I'll have to start with a confession - when my daughter was born, I felt clueless and totally overwhelmed. I will never forget holding her for the first time and looking into her little face, and realising that I had no idea what a good dad was like... So I figured her mom would know how to raise her - I would let her take the lead. I threw myself into my work. I worked 10-12 hours a day, often getting home after she had gone to bed. I often even worked weekends. I spent very little time with my daughter for the first three years of her life.

Than we lost her mom. I was left with this little three year old girl who depended on me 100%... I was terrified. But after the first few weeks, when I came up for air, I decided that I was going to be a great dad, even if it was the last thing I did. So I started reading, I started learning. I started making lists of things to do, things not to do. I changed my job for one with less pressure, and less pay. I cut back where I could to still make ends meet. Three years and 5 months later, I think I'm doing pretty well.

Like you, I'm using my own father for an anti-role model.

He used to make rules up on the fly, and they changed almost every day. It was impossible to know what to do (or not do) to stay out of trouble. I make a point of making sure my daughter knows exactly what is expected of her. I NEVER punish her unless I'm sure she knew what she was doing was wrong. In fact, I hardly ever punish her. I prefer using other techniques that doesn't involve punishment and reward.

I never felt loved as a child. I never felt like I had someone I could depend on. I never miss a chance to make sure my daughter knows I love her. She does know. We have this little game we play where we try to out-do each other with how much we love each other - I love you a truck full! I love you a train full! I love you and entire city full! smile I hope she knows she can never win that game. No one can ever love another human being more than I love her...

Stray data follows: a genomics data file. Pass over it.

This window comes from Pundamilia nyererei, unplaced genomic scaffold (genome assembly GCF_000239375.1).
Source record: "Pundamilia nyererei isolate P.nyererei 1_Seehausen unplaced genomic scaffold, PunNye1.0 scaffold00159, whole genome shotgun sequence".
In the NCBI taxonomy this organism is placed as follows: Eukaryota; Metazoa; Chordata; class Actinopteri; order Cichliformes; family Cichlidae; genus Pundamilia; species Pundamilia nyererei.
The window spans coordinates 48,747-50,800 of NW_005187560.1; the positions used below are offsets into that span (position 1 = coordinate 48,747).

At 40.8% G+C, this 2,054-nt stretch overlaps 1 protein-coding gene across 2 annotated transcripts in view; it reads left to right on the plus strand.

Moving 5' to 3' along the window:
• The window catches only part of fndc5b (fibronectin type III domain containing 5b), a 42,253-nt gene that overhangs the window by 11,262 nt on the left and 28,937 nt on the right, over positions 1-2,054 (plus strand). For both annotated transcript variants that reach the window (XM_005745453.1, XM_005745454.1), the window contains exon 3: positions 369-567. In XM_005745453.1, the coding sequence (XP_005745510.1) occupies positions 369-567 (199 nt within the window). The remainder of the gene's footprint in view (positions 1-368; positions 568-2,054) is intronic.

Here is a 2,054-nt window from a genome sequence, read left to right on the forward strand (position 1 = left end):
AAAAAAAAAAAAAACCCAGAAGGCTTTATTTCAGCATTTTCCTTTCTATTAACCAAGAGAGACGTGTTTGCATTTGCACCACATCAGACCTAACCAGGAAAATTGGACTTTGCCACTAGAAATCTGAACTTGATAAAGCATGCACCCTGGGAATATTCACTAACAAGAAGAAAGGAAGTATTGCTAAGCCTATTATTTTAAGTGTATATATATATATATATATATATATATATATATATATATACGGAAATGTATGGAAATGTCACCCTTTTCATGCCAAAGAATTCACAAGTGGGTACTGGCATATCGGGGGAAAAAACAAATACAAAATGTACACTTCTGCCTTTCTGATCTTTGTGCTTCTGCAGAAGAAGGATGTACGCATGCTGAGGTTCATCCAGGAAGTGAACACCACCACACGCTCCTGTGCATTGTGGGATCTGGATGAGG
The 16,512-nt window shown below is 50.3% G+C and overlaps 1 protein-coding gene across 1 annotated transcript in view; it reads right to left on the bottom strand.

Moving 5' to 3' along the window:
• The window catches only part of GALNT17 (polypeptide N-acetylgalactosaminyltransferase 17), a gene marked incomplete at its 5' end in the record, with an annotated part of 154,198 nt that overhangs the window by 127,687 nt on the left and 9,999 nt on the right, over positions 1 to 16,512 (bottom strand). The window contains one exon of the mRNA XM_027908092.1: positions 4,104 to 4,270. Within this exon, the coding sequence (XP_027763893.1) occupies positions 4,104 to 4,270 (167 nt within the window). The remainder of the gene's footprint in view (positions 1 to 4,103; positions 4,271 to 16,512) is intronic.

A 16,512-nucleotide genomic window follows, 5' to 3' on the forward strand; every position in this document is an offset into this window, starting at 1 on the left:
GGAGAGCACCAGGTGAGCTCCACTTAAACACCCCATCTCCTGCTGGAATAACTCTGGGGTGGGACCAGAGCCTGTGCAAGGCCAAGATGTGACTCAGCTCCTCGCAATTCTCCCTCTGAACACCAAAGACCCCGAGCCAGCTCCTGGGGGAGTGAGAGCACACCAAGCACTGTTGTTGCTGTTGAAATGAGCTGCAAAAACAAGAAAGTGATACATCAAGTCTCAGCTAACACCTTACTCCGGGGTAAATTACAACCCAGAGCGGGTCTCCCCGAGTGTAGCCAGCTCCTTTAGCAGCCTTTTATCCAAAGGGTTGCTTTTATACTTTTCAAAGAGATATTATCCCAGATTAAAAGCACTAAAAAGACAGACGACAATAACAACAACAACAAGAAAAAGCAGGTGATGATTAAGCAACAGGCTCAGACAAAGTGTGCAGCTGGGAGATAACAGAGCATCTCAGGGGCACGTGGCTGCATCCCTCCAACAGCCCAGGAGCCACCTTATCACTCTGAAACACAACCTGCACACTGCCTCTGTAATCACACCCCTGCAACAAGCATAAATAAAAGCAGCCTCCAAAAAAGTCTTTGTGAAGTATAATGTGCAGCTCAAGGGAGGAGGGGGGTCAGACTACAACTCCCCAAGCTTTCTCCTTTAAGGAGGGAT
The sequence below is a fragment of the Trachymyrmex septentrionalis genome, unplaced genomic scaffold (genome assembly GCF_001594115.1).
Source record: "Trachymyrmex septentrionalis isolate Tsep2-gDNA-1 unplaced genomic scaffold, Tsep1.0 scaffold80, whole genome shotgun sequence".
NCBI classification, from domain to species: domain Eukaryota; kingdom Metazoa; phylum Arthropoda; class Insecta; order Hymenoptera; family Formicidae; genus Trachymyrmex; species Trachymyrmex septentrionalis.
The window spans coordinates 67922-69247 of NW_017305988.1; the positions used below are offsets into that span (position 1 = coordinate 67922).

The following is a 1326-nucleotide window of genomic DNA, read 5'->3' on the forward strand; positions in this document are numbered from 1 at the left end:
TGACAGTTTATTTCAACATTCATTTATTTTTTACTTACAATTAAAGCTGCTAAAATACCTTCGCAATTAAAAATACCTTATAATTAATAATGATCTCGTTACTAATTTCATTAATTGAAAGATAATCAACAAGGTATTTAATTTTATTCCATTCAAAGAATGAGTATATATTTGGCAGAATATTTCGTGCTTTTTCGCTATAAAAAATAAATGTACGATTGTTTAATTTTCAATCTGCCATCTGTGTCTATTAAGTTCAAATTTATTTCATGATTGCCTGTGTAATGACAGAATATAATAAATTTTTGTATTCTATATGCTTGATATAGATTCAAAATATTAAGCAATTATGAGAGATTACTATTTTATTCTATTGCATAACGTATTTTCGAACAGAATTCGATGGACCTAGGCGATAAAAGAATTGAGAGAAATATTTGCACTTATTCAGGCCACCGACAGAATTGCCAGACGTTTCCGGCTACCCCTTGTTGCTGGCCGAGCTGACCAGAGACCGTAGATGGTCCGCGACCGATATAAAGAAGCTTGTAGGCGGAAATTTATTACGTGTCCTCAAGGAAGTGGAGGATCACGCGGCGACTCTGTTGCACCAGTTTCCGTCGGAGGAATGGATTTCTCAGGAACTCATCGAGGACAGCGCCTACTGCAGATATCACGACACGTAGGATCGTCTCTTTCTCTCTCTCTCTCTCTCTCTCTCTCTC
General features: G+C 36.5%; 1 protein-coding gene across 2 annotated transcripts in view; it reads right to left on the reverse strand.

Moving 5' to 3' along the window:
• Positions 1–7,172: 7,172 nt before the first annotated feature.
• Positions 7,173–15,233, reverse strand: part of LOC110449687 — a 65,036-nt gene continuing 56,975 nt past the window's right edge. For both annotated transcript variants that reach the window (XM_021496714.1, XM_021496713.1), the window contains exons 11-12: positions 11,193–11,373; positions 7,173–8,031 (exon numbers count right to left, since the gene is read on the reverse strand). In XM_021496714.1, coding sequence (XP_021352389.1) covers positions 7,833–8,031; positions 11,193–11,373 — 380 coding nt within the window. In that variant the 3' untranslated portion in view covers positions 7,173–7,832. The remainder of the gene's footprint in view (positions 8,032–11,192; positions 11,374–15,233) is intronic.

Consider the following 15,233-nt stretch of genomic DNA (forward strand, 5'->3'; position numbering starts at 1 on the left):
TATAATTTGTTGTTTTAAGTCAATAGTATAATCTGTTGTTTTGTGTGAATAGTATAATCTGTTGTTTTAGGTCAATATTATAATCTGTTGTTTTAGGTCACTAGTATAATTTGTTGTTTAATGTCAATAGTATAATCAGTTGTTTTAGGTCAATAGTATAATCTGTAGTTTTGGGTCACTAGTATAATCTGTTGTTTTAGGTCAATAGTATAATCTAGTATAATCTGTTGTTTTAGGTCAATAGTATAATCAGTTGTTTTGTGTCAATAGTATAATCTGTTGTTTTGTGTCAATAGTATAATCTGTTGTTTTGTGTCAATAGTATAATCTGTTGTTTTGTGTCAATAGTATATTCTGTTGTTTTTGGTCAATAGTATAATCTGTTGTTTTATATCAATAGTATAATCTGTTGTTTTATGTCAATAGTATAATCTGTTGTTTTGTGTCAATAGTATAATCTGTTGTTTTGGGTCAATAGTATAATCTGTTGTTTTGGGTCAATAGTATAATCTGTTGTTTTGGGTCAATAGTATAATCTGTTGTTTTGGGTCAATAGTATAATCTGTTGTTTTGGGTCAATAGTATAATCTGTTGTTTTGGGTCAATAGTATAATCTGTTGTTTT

I never had nice clothes or toys. It was more important to buy booze than toys. My daughter has more toys than she can play with!

My parents never played with us of gave us any real attention. I try my best to spend at least 30min every single day giving my daughter my undivided attention. And that is excluding "story time".

The hardest part for me is to not overdo things. I was left to my own devices far too young. My brothers and I basically raised ourselves. So I'm paranoid about not neglecting to anything for her that a parent should do. Simple things like letter her make herself a sandwich is sometimes hard for me. It reminds me of when I had to learn to fetch myself some bread when my mother forgot to give us food. But I'm learning. I'm working on finding that balance between neglect and allowing her to become independent. It's not easy, but I'm working at it.

I even allowed her to go to a sleep over a while ago. It was the scariest thing I'd ever done. I didn't sleep at all that night, and for weeks after, I watched her like a hawk for the smallest sign that something had happened - but nothing. But I'm glad I did it. She shouldn't miss out on normal-childhood things because of my paranoia.

I know I'm over-protective in many ways, and extremely paranoid. I've even caught myself checking her underwear for blood frown

But the most important thing is that she knows I love her. She is a confident, outgoing little girl and she knows there is nothing I wouldn't do for her...

I'm a better dad than I ever thought I could be. And like you, that is my proudest achievement smile
I guess what I'm trying to say
Is whose life is it anyway because livin'
Living is the best revenge
You can play
-- Def Leppard

My Story, Part 2

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